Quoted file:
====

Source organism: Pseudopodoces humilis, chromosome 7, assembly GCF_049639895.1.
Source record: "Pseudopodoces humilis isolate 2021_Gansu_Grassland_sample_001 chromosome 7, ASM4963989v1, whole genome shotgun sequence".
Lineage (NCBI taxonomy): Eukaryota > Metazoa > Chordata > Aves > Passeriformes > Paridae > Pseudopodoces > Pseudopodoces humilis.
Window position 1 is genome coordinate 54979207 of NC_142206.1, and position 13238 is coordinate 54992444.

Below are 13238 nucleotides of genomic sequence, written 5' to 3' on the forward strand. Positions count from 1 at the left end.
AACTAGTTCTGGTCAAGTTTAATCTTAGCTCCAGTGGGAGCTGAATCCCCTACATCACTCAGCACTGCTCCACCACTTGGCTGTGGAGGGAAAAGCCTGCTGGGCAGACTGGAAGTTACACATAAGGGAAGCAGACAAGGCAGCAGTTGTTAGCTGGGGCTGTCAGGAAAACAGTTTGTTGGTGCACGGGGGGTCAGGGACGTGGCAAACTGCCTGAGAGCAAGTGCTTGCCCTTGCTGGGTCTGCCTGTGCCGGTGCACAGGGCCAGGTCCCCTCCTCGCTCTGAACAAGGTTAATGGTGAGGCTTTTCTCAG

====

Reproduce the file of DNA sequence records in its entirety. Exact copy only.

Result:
Source organism: Pseudopodoces humilis, chromosome 7, assembly GCF_049639895.1.
Source record: "Pseudopodoces humilis isolate 2021_Gansu_Grassland_sample_001 chromosome 7, ASM4963989v1, whole genome shotgun sequence".
Lineage (NCBI taxonomy): Eukaryota > Metazoa > Chordata > Aves > Passeriformes > Paridae > Pseudopodoces > Pseudopodoces humilis.
Window position 1 is genome coordinate 54979207 of NC_142206.1, and position 13238 is coordinate 54992444.

Below are 13238 nucleotides of genomic sequence, written 5' to 3' on the forward strand. Positions count from 1 at the left end.
AACTAGTTCTGGTCAAGTTTAATCTTAGCTCCAGTGGGAGCTGAATCCCCTACATCACTCAGCACTGCTCCACCACTTGGCTGTGGAGGGAAAAGCCTGCTGGGCAGACTGGAAGTTACACATAAGGGAAGCAGACAAGGCAGCAGTTGTTAGCTGGGGCTGTCAGGAAAACAGTTTGTTGGTGCACGGGGGGTCAGGGACGTGGCAAACTGCCTGAGAGCAAGTGCTTGCCCTTGCTGGGTCTGCCTGTGCCGGTGCACAGGGCCAGGTCCCCTCCTCGCTCTGAACAAGGTTAATGGTGAGGCTTTTCTCAG